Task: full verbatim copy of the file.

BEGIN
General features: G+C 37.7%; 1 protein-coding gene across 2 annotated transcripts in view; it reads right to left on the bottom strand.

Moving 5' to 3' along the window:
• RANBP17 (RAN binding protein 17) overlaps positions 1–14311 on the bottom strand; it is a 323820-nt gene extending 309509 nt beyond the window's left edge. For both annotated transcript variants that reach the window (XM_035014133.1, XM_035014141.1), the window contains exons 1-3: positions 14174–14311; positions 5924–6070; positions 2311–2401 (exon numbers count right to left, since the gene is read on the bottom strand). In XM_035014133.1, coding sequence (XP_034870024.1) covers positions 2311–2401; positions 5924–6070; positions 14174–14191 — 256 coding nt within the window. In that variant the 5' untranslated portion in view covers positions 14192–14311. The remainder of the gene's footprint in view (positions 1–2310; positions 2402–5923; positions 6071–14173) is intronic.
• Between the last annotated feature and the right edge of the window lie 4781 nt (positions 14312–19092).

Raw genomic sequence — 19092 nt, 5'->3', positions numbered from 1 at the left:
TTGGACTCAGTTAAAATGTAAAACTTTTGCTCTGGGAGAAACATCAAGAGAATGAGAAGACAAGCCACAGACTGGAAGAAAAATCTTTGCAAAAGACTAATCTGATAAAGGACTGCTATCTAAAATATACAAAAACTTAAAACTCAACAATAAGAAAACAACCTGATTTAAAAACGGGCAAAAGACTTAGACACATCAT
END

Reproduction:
General features: G+C 37.7%; 1 protein-coding gene across 2 annotated transcripts in view; it reads right to left on the bottom strand.

Moving 5' to 3' along the window:
• RANBP17 (RAN binding protein 17) overlaps positions 1–14311 on the bottom strand; it is a 323820-nt gene extending 309509 nt beyond the window's left edge. For both annotated transcript variants that reach the window (XM_035014133.1, XM_035014141.1), the window contains exons 1-3: positions 14174–14311; positions 5924–6070; positions 2311–2401 (exon numbers count right to left, since the gene is read on the bottom strand). In XM_035014133.1, coding sequence (XP_034870024.1) covers positions 2311–2401; positions 5924–6070; positions 14174–14191 — 256 coding nt within the window. In that variant the 5' untranslated portion in view covers positions 14192–14311. The remainder of the gene's footprint in view (positions 1–2310; positions 2402–5923; positions 6071–14173) is intronic.
• Between the last annotated feature and the right edge of the window lie 4781 nt (positions 14312–19092).

Raw genomic sequence — 19092 nt, 5'->3', positions numbered from 1 at the left:
TTGGACTCAGTTAAAATGTAAAACTTTTGCTCTGGGAGAAACATCAAGAGAATGAGAAGACAAGCCACAGACTGGAAGAAAAATCTTTGCAAAAGACTAATCTGATAAAGGACTGCTATCTAAAATATACAAAAACTTAAAACTCAACAATAAGAAAACAACCTGATTTAAAAACGGGCAAAAGACTTAGACACATCAT